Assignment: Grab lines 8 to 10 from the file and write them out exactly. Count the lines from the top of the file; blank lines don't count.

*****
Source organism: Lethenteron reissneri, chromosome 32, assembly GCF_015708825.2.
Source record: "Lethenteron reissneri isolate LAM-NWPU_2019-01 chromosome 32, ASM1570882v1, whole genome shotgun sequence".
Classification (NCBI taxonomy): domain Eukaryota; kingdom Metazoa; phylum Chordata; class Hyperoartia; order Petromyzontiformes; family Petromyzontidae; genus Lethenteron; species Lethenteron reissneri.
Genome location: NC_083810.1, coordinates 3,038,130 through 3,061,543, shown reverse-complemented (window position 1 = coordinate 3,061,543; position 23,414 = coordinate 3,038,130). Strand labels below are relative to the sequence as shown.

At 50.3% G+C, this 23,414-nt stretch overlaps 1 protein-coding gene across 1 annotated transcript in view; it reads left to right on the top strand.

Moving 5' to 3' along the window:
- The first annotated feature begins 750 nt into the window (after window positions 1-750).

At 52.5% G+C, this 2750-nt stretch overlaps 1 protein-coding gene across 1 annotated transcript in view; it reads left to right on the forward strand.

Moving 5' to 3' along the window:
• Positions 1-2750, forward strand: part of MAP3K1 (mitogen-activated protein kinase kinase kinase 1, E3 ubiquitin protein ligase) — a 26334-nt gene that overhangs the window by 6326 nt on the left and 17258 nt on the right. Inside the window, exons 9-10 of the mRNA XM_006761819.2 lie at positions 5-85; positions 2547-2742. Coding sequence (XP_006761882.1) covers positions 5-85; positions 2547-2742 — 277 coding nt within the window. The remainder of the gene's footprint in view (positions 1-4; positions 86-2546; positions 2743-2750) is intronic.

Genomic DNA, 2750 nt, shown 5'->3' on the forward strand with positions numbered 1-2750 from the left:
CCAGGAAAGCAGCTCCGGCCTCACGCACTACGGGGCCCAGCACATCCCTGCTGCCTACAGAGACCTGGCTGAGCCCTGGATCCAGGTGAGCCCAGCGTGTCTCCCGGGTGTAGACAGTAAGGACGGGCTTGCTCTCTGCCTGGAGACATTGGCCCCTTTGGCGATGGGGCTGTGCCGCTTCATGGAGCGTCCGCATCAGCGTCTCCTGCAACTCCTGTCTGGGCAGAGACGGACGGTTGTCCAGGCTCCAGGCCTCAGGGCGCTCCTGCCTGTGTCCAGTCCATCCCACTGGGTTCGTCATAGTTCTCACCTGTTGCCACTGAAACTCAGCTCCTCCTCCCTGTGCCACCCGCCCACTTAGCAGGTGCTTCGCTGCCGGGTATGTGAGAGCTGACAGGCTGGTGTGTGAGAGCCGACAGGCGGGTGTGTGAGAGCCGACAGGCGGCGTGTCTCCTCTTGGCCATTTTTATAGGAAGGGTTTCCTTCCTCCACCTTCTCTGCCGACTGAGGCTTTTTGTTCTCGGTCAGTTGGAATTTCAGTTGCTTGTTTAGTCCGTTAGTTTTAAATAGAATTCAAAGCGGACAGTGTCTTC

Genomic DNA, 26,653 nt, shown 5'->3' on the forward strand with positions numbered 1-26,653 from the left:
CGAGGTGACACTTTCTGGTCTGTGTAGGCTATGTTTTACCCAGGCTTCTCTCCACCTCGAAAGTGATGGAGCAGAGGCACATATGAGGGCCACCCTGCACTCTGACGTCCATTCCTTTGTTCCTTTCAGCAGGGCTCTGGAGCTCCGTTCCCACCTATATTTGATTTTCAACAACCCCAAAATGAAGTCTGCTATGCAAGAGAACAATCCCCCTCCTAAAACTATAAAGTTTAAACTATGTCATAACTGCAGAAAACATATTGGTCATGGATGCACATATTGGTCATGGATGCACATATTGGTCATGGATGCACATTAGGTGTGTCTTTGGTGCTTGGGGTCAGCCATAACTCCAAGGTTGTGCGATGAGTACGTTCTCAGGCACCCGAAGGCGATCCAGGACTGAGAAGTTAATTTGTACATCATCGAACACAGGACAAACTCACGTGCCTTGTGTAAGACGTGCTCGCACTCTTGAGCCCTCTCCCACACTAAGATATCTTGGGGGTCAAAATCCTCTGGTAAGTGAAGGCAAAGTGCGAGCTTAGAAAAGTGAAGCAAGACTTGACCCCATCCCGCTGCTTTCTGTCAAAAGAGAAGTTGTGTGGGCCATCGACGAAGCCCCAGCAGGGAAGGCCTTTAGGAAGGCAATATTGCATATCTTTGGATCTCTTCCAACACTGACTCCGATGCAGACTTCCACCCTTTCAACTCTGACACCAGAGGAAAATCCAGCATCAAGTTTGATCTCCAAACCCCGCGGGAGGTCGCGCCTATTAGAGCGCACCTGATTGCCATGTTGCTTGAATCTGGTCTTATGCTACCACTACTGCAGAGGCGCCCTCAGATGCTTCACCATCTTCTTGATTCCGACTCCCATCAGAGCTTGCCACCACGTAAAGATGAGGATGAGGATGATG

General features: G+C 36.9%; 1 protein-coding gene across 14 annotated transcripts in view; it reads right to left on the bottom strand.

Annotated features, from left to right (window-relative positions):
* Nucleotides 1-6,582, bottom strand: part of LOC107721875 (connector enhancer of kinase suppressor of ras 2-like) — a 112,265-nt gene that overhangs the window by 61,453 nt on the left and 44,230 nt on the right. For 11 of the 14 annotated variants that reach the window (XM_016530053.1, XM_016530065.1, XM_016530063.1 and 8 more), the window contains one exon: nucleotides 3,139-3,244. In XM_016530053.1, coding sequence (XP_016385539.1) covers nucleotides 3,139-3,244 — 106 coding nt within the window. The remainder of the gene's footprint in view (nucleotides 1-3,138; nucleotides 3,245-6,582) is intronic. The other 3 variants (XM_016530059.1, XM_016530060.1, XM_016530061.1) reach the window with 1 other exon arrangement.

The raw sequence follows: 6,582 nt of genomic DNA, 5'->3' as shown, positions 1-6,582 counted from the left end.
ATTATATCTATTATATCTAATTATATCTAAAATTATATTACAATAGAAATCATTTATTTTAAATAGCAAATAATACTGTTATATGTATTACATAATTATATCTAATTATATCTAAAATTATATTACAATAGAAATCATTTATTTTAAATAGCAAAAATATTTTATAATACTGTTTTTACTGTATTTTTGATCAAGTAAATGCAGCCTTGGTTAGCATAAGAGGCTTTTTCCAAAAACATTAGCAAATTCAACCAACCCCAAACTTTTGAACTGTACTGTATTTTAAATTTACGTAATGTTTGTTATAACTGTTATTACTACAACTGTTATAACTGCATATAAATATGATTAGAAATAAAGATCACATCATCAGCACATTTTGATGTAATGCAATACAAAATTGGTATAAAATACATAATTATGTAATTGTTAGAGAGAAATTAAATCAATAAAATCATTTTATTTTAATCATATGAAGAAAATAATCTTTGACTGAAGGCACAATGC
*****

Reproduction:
At 52.5% G+C, this 2750-nt stretch overlaps 1 protein-coding gene across 1 annotated transcript in view; it reads left to right on the forward strand.

Moving 5' to 3' along the window:
• Positions 1-2750, forward strand: part of MAP3K1 (mitogen-activated protein kinase kinase kinase 1, E3 ubiquitin protein ligase) — a 26334-nt gene that overhangs the window by 6326 nt on the left and 17258 nt on the right. Inside the window, exons 9-10 of the mRNA XM_006761819.2 lie at positions 5-85; positions 2547-2742. Coding sequence (XP_006761882.1) covers positions 5-85; positions 2547-2742 — 277 coding nt within the window. The remainder of the gene's footprint in view (positions 1-4; positions 86-2546; positions 2743-2750) is intronic.